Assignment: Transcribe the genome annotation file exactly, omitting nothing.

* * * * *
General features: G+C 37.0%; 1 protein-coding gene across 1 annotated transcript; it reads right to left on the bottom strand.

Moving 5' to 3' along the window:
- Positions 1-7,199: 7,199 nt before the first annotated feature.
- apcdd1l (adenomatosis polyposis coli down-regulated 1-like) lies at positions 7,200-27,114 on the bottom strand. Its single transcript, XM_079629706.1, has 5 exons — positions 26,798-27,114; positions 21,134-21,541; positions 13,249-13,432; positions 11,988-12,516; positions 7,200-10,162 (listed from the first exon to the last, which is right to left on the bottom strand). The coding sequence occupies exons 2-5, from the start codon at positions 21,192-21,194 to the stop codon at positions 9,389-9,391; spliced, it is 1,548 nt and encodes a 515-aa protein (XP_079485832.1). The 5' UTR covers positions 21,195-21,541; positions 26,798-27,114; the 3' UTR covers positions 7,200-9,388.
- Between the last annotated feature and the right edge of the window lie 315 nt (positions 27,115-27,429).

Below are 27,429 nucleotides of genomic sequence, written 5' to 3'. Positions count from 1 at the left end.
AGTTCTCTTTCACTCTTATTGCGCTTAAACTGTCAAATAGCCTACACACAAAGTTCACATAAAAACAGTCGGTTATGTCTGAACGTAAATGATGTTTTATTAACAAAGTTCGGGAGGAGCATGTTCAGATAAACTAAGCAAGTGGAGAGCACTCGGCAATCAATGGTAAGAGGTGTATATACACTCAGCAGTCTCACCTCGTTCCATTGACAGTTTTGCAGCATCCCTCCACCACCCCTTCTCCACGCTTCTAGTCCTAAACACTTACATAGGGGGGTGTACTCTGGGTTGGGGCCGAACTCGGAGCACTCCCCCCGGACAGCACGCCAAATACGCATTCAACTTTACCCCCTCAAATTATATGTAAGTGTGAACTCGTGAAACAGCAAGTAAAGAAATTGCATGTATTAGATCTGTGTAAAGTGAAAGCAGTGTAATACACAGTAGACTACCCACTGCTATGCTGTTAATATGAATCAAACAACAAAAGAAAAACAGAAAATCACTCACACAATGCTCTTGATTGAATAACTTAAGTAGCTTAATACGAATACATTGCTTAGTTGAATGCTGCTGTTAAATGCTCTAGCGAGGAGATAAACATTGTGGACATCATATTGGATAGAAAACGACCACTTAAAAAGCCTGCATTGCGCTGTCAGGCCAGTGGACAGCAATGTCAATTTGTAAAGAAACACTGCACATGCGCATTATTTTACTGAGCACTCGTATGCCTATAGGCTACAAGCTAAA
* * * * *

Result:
General features: G+C 37.0%; 1 protein-coding gene across 1 annotated transcript; it reads right to left on the bottom strand.

Moving 5' to 3' along the window:
- Positions 1-7,199: 7,199 nt before the first annotated feature.
- apcdd1l (adenomatosis polyposis coli down-regulated 1-like) lies at positions 7,200-27,114 on the bottom strand. Its single transcript, XM_079629706.1, has 5 exons — positions 26,798-27,114; positions 21,134-21,541; positions 13,249-13,432; positions 11,988-12,516; positions 7,200-10,162 (listed from the first exon to the last, which is right to left on the bottom strand). The coding sequence occupies exons 2-5, from the start codon at positions 21,192-21,194 to the stop codon at positions 9,389-9,391; spliced, it is 1,548 nt and encodes a 515-aa protein (XP_079485832.1). The 5' UTR covers positions 21,195-21,541; positions 26,798-27,114; the 3' UTR covers positions 7,200-9,388.
- Between the last annotated feature and the right edge of the window lie 315 nt (positions 27,115-27,429).

Below are 27,429 nucleotides of genomic sequence, written 5' to 3'. Positions count from 1 at the left end.
AGTTCTCTTTCACTCTTATTGCGCTTAAACTGTCAAATAGCCTACACACAAAGTTCACATAAAAACAGTCGGTTATGTCTGAACGTAAATGATGTTTTATTAACAAAGTTCGGGAGGAGCATGTTCAGATAAACTAAGCAAGTGGAGAGCACTCGGCAATCAATGGTAAGAGGTGTATATACACTCAGCAGTCTCACCTCGTTCCATTGACAGTTTTGCAGCATCCCTCCACCACCCCTTCTCCACGCTTCTAGTCCTAAACACTTACATAGGGGGGTGTACTCTGGGTTGGGGCCGAACTCGGAGCACTCCCCCCGGACAGCACGCCAAATACGCATTCAACTTTACCCCCTCAAATTATATGTAAGTGTGAACTCGTGAAACAGCAAGTAAAGAAATTGCATGTATTAGATCTGTGTAAAGTGAAAGCAGTGTAATACACAGTAGACTACCCACTGCTATGCTGTTAATATGAATCAAACAACAAAAGAAAAACAGAAAATCACTCACACAATGCTCTTGATTGAATAACTTAAGTAGCTTAATACGAATACATTGCTTAGTTGAATGCTGCTGTTAAATGCTCTAGCGAGGAGATAAACATTGTGGACATCATATTGGATAGAAAACGACCACTTAAAAAGCCTGCATTGCGCTGTCAGGCCAGTGGACAGCAATGTCAATTTGTAAAGAAACACTGCACATGCGCATTATTTTACTGAGCACTCGTATGCCTATAGGCTACAAGCTAAA